New Study: Aerobic Exercise During Pregnancy May Reduce Childhood Obesity

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You have heard the old saying that when you are pregnant you are eating for two. A new study says that when you are pregnant you are also exercising for two. The study is from physical therapy and pediatric researchers at East Carolina University.

The study, published in the journal Medicine and Science in Sports and Exercise, finds that pregnant women who did supervised aerobic exercise had babies with higher coordination and muscle strength at one month. The researchers believe that exercise during pregnancy may be one way to reduce the epidemic of childhood obesity.

Details of the Study

Researchers enrolled 71 pregnant women, ages 1- through 35, at around the end of the first trimester. All the women were healthy and active. One group of women were placed into an aerobic exercise program for the rest of pregnancy that included 50 minutes of supervised exercise on three days of the week. Exercises included aerobics, treadmills, elliptical machines, and stationary bikes.

Another group of women served as the control group, they were asked to do stretching and deep breathing, but did not have a supervised exercise routine. All the women gave birth to healthy babies. At one month of age, all the babies were tested using a standard exam that pediatricians use to measure a baby’s neuromuscular development, called Second Edition Peabody Developmental Motor Skills Scale (PDMS-2).

Results of the Study

All the babies scored in the normal range for the PDMS-2, but there were significant differences. Babies of the moms who were in the aerobic exercise group did significantly better that than control group babies in these areas of development:

  • Reflexes
  • Sensory input
  • Cognitive motivation
  • Muscular strength
  • Coordination
  • Control of head and body movement

These finding indicate that aerobic exercise during pregnancy has a significant positive effect on a baby’s brain development, called cerebral maturation. The researchers believe there are several explanations for this effect, including better blood flow and oxygen for the baby’s brain, better supply of nutrients, and increased hormones that cross through the placenta like growth hormone and intrauterine growth factor.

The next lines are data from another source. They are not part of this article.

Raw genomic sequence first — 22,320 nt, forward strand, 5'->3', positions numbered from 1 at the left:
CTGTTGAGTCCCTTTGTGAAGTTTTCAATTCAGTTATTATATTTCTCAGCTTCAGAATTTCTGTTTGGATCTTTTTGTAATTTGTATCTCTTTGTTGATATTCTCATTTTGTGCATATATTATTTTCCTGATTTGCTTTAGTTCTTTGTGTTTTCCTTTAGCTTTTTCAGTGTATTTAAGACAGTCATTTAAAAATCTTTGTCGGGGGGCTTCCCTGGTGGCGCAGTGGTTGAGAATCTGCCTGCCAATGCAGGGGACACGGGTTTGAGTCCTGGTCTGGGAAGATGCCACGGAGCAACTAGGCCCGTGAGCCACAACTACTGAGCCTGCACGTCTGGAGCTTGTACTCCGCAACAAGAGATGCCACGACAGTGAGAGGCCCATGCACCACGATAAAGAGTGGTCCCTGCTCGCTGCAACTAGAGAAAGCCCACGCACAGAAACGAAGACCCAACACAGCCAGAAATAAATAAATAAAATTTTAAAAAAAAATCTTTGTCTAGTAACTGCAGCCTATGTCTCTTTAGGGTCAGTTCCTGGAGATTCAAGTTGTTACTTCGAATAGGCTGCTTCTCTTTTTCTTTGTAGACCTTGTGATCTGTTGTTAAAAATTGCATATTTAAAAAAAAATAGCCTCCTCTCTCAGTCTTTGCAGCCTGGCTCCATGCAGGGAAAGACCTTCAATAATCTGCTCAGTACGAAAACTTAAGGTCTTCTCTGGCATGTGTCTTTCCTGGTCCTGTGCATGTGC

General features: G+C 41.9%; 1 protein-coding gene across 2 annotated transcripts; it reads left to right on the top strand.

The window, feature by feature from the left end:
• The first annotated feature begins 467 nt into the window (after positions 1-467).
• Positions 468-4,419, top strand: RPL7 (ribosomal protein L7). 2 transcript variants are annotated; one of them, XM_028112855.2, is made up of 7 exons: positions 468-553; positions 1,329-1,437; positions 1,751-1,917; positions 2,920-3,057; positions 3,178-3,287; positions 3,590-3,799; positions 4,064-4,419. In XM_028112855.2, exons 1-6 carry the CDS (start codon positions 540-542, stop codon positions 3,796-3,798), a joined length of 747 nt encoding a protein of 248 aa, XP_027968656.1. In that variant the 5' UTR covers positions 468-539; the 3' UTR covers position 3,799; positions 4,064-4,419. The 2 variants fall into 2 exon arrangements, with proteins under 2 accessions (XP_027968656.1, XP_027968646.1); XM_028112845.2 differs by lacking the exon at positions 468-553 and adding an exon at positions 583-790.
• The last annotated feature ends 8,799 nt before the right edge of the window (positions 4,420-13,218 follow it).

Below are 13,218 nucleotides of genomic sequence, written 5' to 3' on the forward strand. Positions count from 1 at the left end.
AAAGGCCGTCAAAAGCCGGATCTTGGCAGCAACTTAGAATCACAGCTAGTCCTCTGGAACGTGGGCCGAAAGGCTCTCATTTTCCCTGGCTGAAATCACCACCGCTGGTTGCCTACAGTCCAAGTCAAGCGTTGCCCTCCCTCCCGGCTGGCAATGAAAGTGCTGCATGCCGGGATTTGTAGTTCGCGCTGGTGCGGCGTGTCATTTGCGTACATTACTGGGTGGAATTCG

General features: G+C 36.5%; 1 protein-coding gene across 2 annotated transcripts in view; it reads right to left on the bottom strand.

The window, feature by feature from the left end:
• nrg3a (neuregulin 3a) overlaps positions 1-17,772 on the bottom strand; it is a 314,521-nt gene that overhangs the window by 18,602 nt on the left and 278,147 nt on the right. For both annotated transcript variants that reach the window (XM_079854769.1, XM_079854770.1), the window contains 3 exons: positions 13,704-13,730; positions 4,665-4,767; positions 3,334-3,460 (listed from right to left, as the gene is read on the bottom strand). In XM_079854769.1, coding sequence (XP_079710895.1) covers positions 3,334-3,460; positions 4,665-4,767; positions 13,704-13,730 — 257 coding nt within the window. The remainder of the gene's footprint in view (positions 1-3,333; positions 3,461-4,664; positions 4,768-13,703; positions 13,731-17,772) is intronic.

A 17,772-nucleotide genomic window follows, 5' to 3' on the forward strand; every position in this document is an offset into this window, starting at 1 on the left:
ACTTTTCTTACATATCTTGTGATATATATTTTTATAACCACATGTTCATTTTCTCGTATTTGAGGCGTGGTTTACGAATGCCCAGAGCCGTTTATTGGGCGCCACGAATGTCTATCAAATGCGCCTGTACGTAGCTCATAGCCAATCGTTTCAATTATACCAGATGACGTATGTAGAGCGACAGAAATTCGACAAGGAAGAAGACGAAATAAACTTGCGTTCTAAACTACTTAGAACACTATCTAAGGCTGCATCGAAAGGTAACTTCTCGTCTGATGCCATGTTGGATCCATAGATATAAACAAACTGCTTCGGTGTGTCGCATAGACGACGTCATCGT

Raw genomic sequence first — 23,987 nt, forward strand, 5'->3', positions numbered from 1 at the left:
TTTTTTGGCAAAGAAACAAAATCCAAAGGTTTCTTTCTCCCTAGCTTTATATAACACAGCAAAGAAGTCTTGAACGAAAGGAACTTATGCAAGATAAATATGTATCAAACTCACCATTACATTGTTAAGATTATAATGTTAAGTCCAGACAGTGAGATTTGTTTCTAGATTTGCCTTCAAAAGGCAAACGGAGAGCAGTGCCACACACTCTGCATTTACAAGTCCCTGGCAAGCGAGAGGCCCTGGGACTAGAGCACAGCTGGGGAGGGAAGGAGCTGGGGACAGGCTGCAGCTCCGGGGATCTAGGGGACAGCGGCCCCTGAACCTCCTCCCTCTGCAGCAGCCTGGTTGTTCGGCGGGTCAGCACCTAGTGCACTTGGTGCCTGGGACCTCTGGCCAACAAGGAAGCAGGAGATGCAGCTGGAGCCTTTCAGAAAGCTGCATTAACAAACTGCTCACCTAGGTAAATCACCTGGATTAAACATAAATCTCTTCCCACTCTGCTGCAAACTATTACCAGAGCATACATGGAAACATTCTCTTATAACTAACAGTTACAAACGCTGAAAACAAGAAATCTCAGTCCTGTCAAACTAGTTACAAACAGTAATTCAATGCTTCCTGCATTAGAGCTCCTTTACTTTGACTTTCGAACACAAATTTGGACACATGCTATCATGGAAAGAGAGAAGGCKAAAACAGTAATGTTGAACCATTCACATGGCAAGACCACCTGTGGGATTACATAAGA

Why Is This Study Important?

Other studies have found positive effects of exercise during pregnancy, including improved heart health in babies, lower risk of preterm birth, and healthier weight and size of newborns. So, there are already lots of good reasons to stay fit. These researchers hope their findings can lead to a reduction in an epidemic that is affecting American children. Childhood obesity now affects one-third of children ages 2 through 19.

How does better neuromuscular development at one month lead to a reduced risk of childhood obesity? There is a lot of research to support the idea that babies with better muscular strength and coordination will be more active as children. Several studies show that children who are more active and coordinated at one year of age are more likely to participate in sports during teenage years. Studies also show that active teens are more likely to be fit adults.

Bottom line, if you are recently pregnant start exercising for two. Aerobic exercise is good for you, for your pregnancy, and for the future health of your baby.

Christopher Iliades
Dr. Chris Iliades is a medical doctor with 20 years of experience in clinical medicine and clinical research. Chris has been a full time medical writer and journalist since 2004. His byline appears in over 1,000 articles online including EverydayHealth, The Clinical Advisor, and Healthgrades. He has also written for print media including Cruising World Magazine, MD News, and The Johns Hopkins Children's Center Magazine. Chris lives with his wife and close to his three children and four grandchildren in the Boston area.

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